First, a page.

The Jerusalem Post is reporting merger talks between the American Jewish Committee and the American Jewish Congress.
Pardon me while I snort.
In 23 years on this beat, I can't tell you how many times I've written about rumors of a merger between these two groups that have sometimes quarreled over which has the right to be called "AJC." It's never amounted to much except talk.
People say it could be different this time around, with the Committee - which is coming to Washington next week for an annual meeting featuring Israeli Defense Minister Ehud Barak and Secretary of State Hillary Clinton as keynoters – doing better than most Jewish organizations in this difficult time for nonprofits and the Congress on life support after getting clobbered by Bernie Madoff, the recession and an aging membership.
Frankly, it's hard to imagine what the Congress has that the Committee might want, except for Marc Stern, who last I heard was acting co-director of the group but who in real life is probably the leading church-state legal analyst in the Jewish world.
The Congress' demise is a sad story. Back in the 1980s, the American Jewish Congress Washington office, headed by Mar
kc (Sorry, Marc, shoulda known better) Pearl, was a major hub of progressive activism – sort of what the Religious Action Center of Reform Judaism is today, only more so (interestingly, the RAC's Mark Pelavin was Pearl's assistant back then).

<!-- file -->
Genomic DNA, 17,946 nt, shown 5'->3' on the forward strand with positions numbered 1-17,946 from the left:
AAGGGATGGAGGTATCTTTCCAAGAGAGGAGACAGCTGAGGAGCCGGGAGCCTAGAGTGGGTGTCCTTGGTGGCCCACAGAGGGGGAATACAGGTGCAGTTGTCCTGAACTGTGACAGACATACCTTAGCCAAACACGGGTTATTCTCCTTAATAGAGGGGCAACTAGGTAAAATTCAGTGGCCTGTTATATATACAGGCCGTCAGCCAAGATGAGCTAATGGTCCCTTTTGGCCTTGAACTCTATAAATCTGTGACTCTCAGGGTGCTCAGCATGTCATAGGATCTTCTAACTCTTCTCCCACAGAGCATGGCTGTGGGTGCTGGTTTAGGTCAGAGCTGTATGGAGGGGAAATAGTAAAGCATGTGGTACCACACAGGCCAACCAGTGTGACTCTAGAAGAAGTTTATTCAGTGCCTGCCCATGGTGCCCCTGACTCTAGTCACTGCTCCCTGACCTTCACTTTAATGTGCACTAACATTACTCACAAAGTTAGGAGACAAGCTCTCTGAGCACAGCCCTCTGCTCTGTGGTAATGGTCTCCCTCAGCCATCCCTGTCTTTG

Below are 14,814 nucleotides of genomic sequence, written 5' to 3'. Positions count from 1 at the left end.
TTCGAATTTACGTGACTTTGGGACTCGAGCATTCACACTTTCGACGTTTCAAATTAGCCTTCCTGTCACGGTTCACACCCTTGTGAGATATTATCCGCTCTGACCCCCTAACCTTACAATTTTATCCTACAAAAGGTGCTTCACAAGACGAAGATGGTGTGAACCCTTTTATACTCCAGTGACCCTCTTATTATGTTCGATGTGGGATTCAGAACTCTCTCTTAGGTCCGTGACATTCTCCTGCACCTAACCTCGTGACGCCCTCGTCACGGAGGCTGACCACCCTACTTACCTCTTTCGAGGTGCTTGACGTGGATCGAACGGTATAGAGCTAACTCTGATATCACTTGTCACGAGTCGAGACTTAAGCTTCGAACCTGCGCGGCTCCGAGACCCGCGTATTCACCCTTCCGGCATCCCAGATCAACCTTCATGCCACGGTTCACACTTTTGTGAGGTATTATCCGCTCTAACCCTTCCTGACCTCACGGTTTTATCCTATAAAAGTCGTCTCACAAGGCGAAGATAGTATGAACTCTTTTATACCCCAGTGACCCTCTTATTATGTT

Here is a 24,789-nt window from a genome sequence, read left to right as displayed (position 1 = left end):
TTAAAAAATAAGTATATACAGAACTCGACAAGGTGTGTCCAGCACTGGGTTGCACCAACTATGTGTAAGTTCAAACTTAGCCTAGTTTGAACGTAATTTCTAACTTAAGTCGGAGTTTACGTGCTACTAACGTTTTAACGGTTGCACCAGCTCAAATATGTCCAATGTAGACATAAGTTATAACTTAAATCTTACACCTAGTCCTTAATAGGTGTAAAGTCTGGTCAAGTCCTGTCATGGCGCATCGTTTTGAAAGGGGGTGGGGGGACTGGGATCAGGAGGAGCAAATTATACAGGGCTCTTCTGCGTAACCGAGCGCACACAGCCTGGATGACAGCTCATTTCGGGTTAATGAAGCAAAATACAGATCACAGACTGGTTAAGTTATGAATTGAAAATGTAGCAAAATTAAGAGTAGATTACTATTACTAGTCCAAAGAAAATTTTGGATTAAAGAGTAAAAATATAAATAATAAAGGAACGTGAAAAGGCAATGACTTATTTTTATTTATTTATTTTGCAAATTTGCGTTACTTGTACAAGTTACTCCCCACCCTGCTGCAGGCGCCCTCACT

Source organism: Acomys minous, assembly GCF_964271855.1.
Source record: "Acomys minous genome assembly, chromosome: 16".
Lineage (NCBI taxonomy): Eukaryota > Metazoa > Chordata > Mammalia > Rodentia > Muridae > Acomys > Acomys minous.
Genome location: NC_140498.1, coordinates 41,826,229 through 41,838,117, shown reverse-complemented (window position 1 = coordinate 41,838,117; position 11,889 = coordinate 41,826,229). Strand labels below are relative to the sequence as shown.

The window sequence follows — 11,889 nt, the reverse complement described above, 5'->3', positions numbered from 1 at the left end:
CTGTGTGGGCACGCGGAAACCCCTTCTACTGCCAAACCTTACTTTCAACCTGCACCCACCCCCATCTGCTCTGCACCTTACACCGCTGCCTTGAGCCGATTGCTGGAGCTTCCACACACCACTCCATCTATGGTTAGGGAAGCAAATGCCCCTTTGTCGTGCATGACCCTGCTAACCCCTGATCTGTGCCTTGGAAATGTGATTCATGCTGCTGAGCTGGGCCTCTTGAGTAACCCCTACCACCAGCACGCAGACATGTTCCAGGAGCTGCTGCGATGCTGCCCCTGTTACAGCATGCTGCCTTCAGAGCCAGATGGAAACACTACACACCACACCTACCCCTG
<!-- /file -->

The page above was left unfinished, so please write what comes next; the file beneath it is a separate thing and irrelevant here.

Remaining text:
What distinguished the AJ Congress was its intense involvement with a variety off liberal causes (“liberal” wasn't a dirty word back then, the way it is now) and it's preeminence on church-state matters.
Today, it often seems like just one more out-of-date Jewish group trying to avoid controversy on the domestic front and focusing instead on lashing out at Israel's detractors – not an unimportant function, maybe, but hardly something to distinguish it from so many others.
The Post reports “contacts are still in the initial stages, though Congress officials have been considering a merger for some time, according to sources.”
I'll just bet.
The Jewish Week feels comments create a valuable conversation and wants to feature your thoughts on our website. To make everyone feel welcome, we won't publish comments that are profane, irrelevant, promotional or make personal attacks.